This one was just silliness, I suppose.
“Is there anything I can say that will stop you?”
I shook my head. Damn him, why did he have to be like this? Were all little brothers so infuriating?
“Tell me again what you’re going to do.”
“So that you can pick it apart.” He grinned, his freckled cheeks shining in the bright midday sun.
He turned and pointed at the thundering waterfall. Its rumbling underpinned every sound, and, inured to it, I knew that I would feel its absence when I moved away. There were a few tourists wandering around, one kid with a balloon.
“I’m going to take a boat to the top of there and tether it.”
“You’re going to tether a boat at the top of Niagara Falls. Uh-huh…”
He rolled his eyes at me. “There are secure tethers up there; how do you think they do maintenance on it?” He turned back and moved his finger down the waterfall. “There are five cameras set up to catch the dive. It’ll be magnificent, and it’ll be a YouTube hit within minutes. The bottom is just deep enough to negate the force of the drop.” He turned and flashed that grin again. “It’ll be a cinch.”
“People die doing this, Jer. Tombstoning, I mean. Not this specifically.” I waved my hand vaguely, but I think he got the drift. I really didn’t want him to do this.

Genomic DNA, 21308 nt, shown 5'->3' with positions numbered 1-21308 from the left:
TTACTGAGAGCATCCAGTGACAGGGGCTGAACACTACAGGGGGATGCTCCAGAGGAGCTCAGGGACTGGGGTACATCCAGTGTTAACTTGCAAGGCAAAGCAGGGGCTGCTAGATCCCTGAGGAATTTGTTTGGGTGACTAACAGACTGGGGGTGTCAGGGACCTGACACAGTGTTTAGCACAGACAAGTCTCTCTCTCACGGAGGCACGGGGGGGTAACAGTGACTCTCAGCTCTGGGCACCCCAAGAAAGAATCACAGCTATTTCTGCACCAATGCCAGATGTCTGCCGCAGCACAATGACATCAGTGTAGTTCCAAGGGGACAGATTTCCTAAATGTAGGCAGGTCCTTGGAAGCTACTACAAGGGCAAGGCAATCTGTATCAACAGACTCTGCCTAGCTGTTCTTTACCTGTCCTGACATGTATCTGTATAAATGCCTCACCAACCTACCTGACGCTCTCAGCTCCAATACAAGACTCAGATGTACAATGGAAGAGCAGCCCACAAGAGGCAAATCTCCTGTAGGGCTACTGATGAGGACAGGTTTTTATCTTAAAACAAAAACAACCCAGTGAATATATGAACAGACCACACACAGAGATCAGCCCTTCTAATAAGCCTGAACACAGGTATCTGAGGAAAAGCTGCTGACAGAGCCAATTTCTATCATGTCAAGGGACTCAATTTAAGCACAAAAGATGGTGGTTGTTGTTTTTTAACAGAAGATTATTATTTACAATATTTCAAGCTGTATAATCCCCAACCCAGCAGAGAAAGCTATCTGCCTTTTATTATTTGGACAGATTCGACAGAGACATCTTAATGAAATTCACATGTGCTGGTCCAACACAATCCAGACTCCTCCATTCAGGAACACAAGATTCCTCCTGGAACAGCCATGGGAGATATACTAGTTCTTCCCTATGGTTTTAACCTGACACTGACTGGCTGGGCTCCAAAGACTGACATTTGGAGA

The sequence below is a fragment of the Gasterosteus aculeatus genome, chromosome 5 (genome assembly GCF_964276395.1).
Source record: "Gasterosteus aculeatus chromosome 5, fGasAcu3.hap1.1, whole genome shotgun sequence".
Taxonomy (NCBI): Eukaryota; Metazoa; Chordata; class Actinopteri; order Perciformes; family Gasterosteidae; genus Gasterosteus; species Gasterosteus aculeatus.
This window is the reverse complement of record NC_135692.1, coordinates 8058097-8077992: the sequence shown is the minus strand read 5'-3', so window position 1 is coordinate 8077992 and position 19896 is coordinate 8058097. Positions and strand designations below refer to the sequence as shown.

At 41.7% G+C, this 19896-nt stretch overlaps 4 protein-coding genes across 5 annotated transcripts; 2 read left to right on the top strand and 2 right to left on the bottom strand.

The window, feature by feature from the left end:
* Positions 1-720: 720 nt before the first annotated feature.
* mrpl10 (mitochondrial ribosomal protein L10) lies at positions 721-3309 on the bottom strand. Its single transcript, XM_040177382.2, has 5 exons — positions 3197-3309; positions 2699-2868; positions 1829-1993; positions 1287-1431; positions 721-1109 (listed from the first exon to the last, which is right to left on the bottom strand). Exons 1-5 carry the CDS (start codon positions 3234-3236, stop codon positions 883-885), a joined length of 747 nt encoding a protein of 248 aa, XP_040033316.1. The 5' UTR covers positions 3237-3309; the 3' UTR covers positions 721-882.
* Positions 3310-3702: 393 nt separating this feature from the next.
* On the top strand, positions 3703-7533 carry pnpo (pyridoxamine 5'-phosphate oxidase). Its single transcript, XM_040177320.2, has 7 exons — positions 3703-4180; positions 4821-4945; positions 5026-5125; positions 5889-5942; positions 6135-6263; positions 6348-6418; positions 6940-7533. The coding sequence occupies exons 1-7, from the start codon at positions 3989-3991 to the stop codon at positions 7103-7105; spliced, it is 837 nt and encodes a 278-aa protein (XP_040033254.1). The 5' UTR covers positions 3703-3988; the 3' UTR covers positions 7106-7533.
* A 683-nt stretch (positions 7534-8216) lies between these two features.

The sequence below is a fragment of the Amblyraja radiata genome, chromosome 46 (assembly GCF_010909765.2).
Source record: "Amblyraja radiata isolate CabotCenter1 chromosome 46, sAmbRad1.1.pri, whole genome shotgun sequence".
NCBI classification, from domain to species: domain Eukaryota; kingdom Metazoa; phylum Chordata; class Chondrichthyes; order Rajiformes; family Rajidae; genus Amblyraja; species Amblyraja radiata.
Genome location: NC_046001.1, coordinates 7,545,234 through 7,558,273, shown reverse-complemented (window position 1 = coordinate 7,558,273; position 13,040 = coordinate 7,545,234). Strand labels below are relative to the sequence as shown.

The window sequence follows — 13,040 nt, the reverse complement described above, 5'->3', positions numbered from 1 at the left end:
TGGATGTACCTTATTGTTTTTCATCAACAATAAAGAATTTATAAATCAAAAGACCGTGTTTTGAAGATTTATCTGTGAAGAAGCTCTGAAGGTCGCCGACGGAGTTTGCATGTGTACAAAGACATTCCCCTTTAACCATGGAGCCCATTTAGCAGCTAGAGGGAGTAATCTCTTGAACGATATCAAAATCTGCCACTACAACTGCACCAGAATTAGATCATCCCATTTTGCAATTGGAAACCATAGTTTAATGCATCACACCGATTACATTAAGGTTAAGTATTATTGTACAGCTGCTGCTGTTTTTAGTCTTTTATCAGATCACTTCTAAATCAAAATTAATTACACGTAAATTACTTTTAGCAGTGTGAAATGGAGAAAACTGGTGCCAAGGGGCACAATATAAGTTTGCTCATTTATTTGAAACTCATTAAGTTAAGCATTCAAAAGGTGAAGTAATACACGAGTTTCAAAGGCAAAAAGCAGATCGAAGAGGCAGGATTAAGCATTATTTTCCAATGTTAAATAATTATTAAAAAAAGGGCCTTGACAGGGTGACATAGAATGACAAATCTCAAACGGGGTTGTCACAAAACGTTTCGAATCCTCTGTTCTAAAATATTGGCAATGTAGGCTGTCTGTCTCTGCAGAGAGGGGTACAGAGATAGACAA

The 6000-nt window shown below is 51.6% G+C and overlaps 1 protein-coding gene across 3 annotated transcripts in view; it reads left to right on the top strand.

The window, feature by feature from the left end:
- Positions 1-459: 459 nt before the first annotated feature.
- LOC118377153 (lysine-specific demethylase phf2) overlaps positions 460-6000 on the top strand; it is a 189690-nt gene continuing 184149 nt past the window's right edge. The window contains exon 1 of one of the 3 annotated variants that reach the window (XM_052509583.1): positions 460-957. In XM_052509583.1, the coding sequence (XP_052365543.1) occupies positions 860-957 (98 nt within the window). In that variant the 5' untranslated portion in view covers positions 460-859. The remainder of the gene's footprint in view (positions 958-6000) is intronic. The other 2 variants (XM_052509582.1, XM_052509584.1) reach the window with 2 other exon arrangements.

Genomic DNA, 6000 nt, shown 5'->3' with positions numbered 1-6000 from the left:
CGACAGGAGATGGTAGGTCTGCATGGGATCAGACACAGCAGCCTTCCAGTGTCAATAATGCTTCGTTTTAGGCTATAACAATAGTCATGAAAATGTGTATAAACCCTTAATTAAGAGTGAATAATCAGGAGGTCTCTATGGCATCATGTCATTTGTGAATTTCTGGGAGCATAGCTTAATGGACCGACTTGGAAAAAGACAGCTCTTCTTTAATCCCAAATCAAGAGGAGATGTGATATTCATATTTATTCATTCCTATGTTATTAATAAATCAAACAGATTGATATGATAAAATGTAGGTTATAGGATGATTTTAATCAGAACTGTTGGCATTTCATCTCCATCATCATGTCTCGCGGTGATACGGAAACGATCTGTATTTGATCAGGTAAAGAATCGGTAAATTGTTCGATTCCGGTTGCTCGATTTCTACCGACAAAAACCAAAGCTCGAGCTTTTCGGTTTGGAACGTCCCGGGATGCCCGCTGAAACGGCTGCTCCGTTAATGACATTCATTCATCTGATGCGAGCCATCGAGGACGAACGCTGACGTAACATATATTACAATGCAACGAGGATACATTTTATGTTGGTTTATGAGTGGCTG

His mouth twisted in distaste. “Don’t say that. If it happens, well, I’ll be joining Mum and Dad. You know that.”
It was always the same. His faith was unshakeable, damned if I know how. He Believed, with a capital B. Only after their deaths had he started doing these stunts. The bike jumps over lorries; the tightrope walks between skyscrapers… even the bull run in Spain had been safer than this.
I turned my back. “I can’t watch you go through with this insanity,” I muttered, even though I knew I would, my knuckled white on the railing as my little brother threw himself into the abyss. Just like I had a dozen times in the last year.
He was quiet for a moment, then I felt his hand on my shoulder. He spun me around and hugged me. Nearly the same height as me, he still had a bit of growing to do, and he was strong. Wiry. A survivor.
“It won’t come to that, sis,” he said, and then he pulled away. “Time to go!”
My heart seemed wrapped around with steel wire as I watched him weave through the crowd. He was anonymous now, but in a few short minutes he’d be a temporary superstar.
I moved to the railing and gripped it tightly, ready to watch.